ed to aciept the terms if the lunungois,
and that It Invited the Federal mediat
ors to nitomi thu meeting and find out
in a dlioet maimer what tho dclopitta
thought of the offer.
At tlio meeting today the cntlittmnl-
tcr will Ih put up to the delegates nnd
it is iHlleel that It will end tho con
ferences. Tlio controversy will either
U settled oi the threatened strike,
which line liccu suseiidcd fur several
dny while tho notfotiallon were h-iii1-Ing,
will bo declared. The prospect
for an amicable settlement seem mure
Chiefs Mnirlssey and Oarrctson at
tended a mietliiK of tho full commtlfen
and It was said they learned tho teiiux.r
of their men as to what concessions
tliey would mako in tho Interests of
"Is the nine-hour dny the rrnl stum
bling block In the way of ponce?" was
nsked of Mr. (Inrretrou.
"iniu not nt liberty to discuss Die
illinium now, no icplletl, "but ns a
matter of (net there has nolhtoin mill,
uto nIiico tho coufcrcrec hits lnyun tlml
uio nino-hoiir day wns not tho lent
stumbling block. The men are detr
mined on Hint Issue."
In tho event of the negotiation being
broken off ami a strike resorted to.
whlcli Is n strong probability, tho teal
irsuo will be the nine-hour day.
TORNADO IN SOUTH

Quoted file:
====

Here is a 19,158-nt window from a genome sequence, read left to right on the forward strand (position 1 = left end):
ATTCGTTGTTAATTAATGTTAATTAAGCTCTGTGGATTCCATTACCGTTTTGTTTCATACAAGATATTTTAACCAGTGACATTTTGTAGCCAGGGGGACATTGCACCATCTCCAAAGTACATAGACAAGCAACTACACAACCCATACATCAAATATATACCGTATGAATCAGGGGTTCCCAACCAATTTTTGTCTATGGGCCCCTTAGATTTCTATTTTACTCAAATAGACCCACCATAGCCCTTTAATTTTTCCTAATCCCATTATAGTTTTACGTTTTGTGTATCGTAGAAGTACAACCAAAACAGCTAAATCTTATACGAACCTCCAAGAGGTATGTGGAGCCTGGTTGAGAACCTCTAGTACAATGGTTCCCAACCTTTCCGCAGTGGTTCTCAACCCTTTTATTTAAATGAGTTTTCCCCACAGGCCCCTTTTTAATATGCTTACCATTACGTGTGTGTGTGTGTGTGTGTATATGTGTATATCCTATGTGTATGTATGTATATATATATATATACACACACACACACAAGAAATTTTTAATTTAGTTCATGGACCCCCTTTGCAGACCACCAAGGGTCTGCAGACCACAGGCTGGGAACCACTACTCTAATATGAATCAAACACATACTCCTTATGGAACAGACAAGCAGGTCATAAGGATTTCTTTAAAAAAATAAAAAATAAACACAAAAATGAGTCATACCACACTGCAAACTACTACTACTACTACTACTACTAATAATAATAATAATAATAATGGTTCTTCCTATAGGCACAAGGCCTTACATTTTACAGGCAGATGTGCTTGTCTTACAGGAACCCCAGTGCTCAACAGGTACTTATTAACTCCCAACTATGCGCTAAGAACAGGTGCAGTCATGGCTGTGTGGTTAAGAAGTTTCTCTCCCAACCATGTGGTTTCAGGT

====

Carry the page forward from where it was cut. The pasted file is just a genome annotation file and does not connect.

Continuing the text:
Sweeps Tlirougli Louisiana, Mis
sissippi and Alabama.
CLAIMS A SCORE OF VICTIMS
Hundred Divorce Cases on Docks'!.
Oregon City The April term of tho
Clicult court will lx) convened In this
city Monday, April 15. The number
of divorce. suits on the docket will ex
ceed those of any former term, there.
being nearly 100 such esses iwndlng.
DUNNE LOSES OUT.
Portions of Four Towns and an ln
sane Asylum Devastatsd Loss
Placed at 9600.000.
New Orleans, I.. April it. ProNihly
!6 lives weio ht today hy a ton ado
which swept across Millions of tlireo
Gulf slate and whiih wits traceable (or
n dlshimo of 300 miles. The tornado
moved hum west tocatovrr the south
ern extremity of taillslahn and Missis
sippi, nml striking Into Alabama fur a.
smut distance. Portions of four towns
wire dcstr)cd, and damage uppnuU
Hinting $M.,(K0 wns done.
The toimtdo U'gan at Ateinndrlu,
Li., soon after' I o'ohok )cterilny
morning, In.tnntly killing four ersiia
there, fatally Injuring three nnd seri
ously wounding 1.1 other'.
Soon niter da) Unlit It readied the
Mississippi river, killing four irsoit
at Jackson, la., while at lk)u Sara,
lit., at least half a doson others wem
killed. Fiieie was one fnt.il Injury at